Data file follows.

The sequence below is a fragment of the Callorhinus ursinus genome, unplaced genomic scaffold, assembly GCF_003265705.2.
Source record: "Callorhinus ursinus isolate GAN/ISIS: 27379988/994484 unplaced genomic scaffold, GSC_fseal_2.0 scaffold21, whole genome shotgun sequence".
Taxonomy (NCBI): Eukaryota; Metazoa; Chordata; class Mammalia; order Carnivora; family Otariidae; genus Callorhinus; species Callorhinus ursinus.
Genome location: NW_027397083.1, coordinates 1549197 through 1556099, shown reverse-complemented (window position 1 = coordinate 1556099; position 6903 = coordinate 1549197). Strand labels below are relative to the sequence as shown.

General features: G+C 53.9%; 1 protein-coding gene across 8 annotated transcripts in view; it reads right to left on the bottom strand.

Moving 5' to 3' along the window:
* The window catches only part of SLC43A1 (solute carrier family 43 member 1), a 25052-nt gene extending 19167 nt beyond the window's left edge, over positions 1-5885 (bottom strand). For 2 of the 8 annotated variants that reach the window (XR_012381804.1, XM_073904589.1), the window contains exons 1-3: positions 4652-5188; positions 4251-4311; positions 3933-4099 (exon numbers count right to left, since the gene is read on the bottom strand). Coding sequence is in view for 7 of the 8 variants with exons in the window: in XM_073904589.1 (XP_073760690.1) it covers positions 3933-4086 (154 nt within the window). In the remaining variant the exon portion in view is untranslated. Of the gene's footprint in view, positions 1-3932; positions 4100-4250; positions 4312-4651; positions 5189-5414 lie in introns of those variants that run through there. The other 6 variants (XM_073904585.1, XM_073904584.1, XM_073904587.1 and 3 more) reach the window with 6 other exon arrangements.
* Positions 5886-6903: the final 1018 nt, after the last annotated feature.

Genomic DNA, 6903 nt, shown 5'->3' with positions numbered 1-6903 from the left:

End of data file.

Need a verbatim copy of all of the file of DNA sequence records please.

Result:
The sequence below is a fragment of the Callorhinus ursinus genome, unplaced genomic scaffold, assembly GCF_003265705.2.
Source record: "Callorhinus ursinus isolate GAN/ISIS: 27379988/994484 unplaced genomic scaffold, GSC_fseal_2.0 scaffold21, whole genome shotgun sequence".
Taxonomy (NCBI): Eukaryota; Metazoa; Chordata; class Mammalia; order Carnivora; family Otariidae; genus Callorhinus; species Callorhinus ursinus.
Genome location: NW_027397083.1, coordinates 1549197 through 1556099, shown reverse-complemented (window position 1 = coordinate 1556099; position 6903 = coordinate 1549197). Strand labels below are relative to the sequence as shown.

General features: G+C 53.9%; 1 protein-coding gene across 8 annotated transcripts in view; it reads right to left on the bottom strand.

Moving 5' to 3' along the window:
* The window catches only part of SLC43A1 (solute carrier family 43 member 1), a 25052-nt gene extending 19167 nt beyond the window's left edge, over positions 1-5885 (bottom strand). For 2 of the 8 annotated variants that reach the window (XR_012381804.1, XM_073904589.1), the window contains exons 1-3: positions 4652-5188; positions 4251-4311; positions 3933-4099 (exon numbers count right to left, since the gene is read on the bottom strand). Coding sequence is in view for 7 of the 8 variants with exons in the window: in XM_073904589.1 (XP_073760690.1) it covers positions 3933-4086 (154 nt within the window). In the remaining variant the exon portion in view is untranslated. Of the gene's footprint in view, positions 1-3932; positions 4100-4250; positions 4312-4651; positions 5189-5414 lie in introns of those variants that run through there. The other 6 variants (XM_073904585.1, XM_073904584.1, XM_073904587.1 and 3 more) reach the window with 6 other exon arrangements.
* Positions 5886-6903: the final 1018 nt, after the last annotated feature.

Genomic DNA, 6903 nt, shown 5'->3' with positions numbered 1-6903 from the left: